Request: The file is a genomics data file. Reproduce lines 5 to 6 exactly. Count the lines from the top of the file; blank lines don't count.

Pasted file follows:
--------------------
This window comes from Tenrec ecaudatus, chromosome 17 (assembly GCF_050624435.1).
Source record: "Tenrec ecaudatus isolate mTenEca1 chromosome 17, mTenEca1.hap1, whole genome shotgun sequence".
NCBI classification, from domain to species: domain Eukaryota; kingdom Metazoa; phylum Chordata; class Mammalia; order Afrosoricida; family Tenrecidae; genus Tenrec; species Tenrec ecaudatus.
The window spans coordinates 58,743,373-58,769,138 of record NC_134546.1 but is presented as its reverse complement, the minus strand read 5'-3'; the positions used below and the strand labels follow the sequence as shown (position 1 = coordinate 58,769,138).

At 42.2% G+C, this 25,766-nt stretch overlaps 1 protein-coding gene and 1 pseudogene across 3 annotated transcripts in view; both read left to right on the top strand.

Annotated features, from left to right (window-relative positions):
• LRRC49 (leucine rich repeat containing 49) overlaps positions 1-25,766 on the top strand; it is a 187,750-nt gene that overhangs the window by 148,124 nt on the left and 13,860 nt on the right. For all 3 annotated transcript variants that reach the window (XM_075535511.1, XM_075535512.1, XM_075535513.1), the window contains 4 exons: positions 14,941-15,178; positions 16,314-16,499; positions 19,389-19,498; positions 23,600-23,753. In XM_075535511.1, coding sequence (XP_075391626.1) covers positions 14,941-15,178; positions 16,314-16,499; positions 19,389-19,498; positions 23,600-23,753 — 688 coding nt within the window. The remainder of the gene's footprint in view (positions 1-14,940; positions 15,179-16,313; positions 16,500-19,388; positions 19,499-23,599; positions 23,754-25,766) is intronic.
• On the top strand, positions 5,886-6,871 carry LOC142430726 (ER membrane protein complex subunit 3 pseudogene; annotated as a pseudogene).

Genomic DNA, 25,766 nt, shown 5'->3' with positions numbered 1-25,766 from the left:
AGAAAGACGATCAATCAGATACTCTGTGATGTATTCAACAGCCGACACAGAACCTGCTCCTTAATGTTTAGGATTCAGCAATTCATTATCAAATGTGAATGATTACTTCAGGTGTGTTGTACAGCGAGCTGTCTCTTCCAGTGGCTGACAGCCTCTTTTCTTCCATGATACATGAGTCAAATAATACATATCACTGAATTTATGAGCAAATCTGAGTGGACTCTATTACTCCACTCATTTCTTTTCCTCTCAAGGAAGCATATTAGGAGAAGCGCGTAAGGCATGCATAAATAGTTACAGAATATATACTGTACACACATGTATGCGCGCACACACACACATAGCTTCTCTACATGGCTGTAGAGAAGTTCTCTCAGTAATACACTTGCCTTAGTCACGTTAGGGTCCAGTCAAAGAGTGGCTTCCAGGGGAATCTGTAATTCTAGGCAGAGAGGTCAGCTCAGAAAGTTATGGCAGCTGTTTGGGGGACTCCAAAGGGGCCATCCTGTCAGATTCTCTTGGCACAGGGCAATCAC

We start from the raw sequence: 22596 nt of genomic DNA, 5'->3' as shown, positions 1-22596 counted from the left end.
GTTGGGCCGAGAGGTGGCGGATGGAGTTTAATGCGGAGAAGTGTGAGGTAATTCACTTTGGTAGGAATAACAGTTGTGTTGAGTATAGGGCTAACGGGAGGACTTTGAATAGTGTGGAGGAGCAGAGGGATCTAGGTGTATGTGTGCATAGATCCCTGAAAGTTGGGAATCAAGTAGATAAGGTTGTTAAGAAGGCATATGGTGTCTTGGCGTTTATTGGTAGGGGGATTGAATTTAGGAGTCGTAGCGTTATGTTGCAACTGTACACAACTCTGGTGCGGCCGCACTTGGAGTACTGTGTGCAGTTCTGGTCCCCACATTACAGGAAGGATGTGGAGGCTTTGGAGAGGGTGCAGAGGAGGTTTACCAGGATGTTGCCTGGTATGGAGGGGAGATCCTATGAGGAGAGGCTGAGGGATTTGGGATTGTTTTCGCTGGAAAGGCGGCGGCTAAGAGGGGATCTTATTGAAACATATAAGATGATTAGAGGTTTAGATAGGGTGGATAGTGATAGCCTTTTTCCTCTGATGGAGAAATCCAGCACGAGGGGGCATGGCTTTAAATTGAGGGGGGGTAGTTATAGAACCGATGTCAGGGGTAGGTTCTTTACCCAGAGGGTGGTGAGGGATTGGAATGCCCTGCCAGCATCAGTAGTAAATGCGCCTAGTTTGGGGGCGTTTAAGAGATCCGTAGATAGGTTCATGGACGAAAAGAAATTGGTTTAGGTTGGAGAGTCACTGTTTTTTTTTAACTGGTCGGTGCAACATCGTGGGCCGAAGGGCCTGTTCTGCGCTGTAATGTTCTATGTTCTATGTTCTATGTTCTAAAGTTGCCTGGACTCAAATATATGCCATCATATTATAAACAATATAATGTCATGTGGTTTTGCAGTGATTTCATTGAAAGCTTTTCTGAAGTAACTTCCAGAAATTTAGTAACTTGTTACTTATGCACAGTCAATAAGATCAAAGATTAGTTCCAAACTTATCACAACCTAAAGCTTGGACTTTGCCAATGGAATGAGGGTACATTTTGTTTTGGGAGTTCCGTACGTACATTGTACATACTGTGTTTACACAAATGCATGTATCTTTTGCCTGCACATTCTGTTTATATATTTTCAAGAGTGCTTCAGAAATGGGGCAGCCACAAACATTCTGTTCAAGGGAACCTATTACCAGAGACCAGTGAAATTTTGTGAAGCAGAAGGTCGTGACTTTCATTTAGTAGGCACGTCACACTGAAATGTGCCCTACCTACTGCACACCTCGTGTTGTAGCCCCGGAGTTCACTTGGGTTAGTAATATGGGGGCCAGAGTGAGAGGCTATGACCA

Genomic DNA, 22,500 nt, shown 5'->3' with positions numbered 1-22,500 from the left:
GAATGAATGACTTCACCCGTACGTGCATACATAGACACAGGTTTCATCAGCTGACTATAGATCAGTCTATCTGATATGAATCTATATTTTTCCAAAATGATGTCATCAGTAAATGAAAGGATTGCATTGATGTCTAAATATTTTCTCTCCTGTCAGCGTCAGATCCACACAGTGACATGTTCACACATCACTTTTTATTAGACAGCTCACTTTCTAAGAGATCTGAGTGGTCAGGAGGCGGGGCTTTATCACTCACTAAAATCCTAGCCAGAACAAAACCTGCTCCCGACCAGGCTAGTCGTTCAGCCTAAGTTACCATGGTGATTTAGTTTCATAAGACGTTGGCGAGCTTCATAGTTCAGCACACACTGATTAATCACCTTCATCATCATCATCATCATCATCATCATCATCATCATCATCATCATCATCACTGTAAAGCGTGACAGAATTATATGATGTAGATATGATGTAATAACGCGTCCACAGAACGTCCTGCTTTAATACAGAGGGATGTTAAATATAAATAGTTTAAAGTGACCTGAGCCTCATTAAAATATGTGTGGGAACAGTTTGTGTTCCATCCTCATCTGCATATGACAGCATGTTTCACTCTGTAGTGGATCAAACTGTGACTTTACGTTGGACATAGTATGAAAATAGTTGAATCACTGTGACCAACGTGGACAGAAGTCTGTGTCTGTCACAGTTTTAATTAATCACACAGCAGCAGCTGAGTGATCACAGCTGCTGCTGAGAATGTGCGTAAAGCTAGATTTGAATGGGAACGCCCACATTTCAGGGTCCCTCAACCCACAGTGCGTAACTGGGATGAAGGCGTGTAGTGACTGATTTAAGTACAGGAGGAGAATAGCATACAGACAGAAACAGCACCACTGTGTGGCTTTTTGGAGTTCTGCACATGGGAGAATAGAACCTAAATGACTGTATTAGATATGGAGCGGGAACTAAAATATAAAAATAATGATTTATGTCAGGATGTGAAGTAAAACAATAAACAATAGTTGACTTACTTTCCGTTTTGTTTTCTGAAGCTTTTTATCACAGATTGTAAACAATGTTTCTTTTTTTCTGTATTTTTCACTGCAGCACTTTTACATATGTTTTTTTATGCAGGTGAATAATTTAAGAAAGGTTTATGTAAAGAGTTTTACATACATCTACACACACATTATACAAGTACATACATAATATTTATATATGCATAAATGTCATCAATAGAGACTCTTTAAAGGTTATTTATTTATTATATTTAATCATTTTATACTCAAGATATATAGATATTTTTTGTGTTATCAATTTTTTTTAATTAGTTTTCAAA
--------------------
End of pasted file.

At 42.2% G+C, this 25,766-nt stretch overlaps 1 protein-coding gene and 1 pseudogene across 3 annotated transcripts in view; both read left to right on the top strand.

Annotated features, from left to right (window-relative positions):